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1960 World Series Game 7 a ‘life-changing experience’ for players |

1960 World Series Game 7 a ‘life-changing experience’ for players

Kevin Flowers
| Wednesday, October 13, 2010 12:00 a.m

The 1960 Pirates took an unconventional route to Game 7 of the World Series against the powerful New York Yankees.

When they won, the games were close. When they didn’t, the contests were laughers: The Pirates’ losses were by scores of 16-3, 10-0 and 12-0.

But manager Danny Murtaugh’s club also had a short memory.

“There’s no second-guessing when you get your (butt) kicked,” team captain Dick Groat said. “We were just beaten badly.”

Three pitchers in particular had success against New York in the series. Vern Law and Harvey Haddix won two games apiece and Elroy Face saved three games.

While Groat acknowledged the success of those pitchers, he did not dismiss the contributions of the arms who were knocked around by the American League champions.

“You don’t win a pennant without the entire pitching staff doing a good job,” Groat said. “They had a tough time keeping the ball down against the Yankees.”

Skewed statistics aside, the Pirates and Yankees met 50 years ago today to decide the World Series at venerable Forbes Field. It remains a game for the ages.

Law, the right-hander who went 20-9 during the regular season, started for the Pirates. He had been pitching on an injured ankle throughout the series.

“I couldn’t push off the ankle and tried to make up for it with arm speed,” said Law, who developed a slight tear of his rotator cuff as a result, only experiencing discomfort on the drive home from the ballpark later that day.

Law said he felt fine, though, when he took the ball for the decisive contest and was staked to an early 4-0 lead. After Bill Skowron’s homer in the fifth inning cut the advantage to 4-1, Law found trouble in the sixth. Bobby Richardson led off with a single and Tony Kubek walked. Murtaugh replaced Law with his relief ace, Face.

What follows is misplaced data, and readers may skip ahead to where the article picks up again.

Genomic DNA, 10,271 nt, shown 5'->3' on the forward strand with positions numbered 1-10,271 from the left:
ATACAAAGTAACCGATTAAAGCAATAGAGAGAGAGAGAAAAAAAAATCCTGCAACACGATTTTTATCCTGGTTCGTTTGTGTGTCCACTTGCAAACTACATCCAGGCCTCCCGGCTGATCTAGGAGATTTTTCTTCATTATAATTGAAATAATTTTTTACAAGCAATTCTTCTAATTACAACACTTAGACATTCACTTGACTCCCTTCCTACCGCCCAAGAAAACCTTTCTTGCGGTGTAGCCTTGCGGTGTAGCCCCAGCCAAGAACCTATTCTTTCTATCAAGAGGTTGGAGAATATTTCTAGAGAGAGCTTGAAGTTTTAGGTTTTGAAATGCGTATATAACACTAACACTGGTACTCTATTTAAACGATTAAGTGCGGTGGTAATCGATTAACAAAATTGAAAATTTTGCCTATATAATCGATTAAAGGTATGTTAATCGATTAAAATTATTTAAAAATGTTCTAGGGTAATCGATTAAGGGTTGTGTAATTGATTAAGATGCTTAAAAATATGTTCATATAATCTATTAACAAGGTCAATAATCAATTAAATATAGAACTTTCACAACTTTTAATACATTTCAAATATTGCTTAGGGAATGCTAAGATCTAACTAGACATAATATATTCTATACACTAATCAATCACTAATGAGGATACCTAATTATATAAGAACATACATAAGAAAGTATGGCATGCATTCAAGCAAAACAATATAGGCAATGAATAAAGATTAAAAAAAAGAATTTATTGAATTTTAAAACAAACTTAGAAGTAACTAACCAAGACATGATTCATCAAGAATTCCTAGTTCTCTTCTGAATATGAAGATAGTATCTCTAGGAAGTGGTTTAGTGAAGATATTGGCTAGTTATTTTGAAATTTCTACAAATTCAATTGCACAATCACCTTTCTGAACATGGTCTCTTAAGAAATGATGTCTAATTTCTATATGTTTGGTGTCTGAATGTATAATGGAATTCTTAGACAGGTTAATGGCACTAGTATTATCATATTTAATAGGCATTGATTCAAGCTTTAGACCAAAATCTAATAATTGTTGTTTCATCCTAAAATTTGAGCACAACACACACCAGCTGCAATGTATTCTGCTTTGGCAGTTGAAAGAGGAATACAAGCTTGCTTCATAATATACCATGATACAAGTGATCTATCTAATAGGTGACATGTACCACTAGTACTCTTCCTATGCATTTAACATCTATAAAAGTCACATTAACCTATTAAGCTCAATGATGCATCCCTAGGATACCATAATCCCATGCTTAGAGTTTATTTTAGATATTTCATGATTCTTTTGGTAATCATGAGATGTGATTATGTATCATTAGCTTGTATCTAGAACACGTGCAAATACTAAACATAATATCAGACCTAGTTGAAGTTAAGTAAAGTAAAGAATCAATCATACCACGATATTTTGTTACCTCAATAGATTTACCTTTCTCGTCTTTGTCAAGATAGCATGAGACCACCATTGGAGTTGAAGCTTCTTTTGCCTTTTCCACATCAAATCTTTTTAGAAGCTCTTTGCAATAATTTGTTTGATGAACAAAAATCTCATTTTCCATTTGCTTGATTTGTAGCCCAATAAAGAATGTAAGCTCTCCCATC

“I didn’t feel like I had a problem,” Law said. “But Murtaugh took me out and I think he regretted that decision because all heck broke loose after that.”

Face was ineffective, allowing four runs and six hits in three innings. He left the game with the Pirates trailing, 7-4, going into the bottom of the eighth.

That inning almost clinched the World Series.

Gino Cimoli, batting for Face, singled against Yankees left-hander Bobby Shantz. Pirates center fielder Bill Virdon stepped up and promptly hit was looked like a sure double-play ball to Yankees shortstop Tony Kubek.

“When I hit it, I said ‘Oh, no,'” Virdon said. But the Forbes Field infield was unkind, as the ball came up and hit Kubek in the throat. As a result, the Pirates had two on and none out.

Groat and Roberto Clemente hit RBI singles to cut the Yankees lead to 7-6. Then, catcher Hal Smith hit a three-run homer off Jim Coates. The Pirates had a two-run lead three outs from the world championship.

Murtaugh had two pitchers warming up in the bullpen with the ninth inning in wait, Bob Friend and Haddix. Friend got the call.

“We were both ready,” Friend said. “Murtaugh was hoping I could shut them down.”

Murtaugh’s faith in Friend was in deference to the right-hander’s 18-12 record during the regular season and not his two losses already in the Series. Friend said he could handle Mickey Mantle and Roger Maris — “But the Yankees were a smart-hitting group” — then, found problems with singles hitters Richardson and Kubek, allowing back-to-back safeties to start the inning.

“I was a sinker-ball pitcher and they were taking me to the opposite field,” Friend said.

Friend was quickly replaced by Haddix, who retired the side after the Yankees had scored twice to forge a 9-9 tie.

All of which led to Bill Mazeroski’s series-winning home run off Ralph Terry, an event that Law and Friend called a “life-changing experience.”

“Anybody and everybody would like to hit a home run to win the World Series,” Virdon said. “But if we couldn’t do it, we were glad that Maz did.”

While the game has made its mark on baseball history, it’s not without an odd twist.

“The unique thing is that not one person struck out in the entire game,” Groat said. “It was a 10-9 game played in a little over two-and-a-half hours.”

Unconventional, just like the 1960 Pirates.

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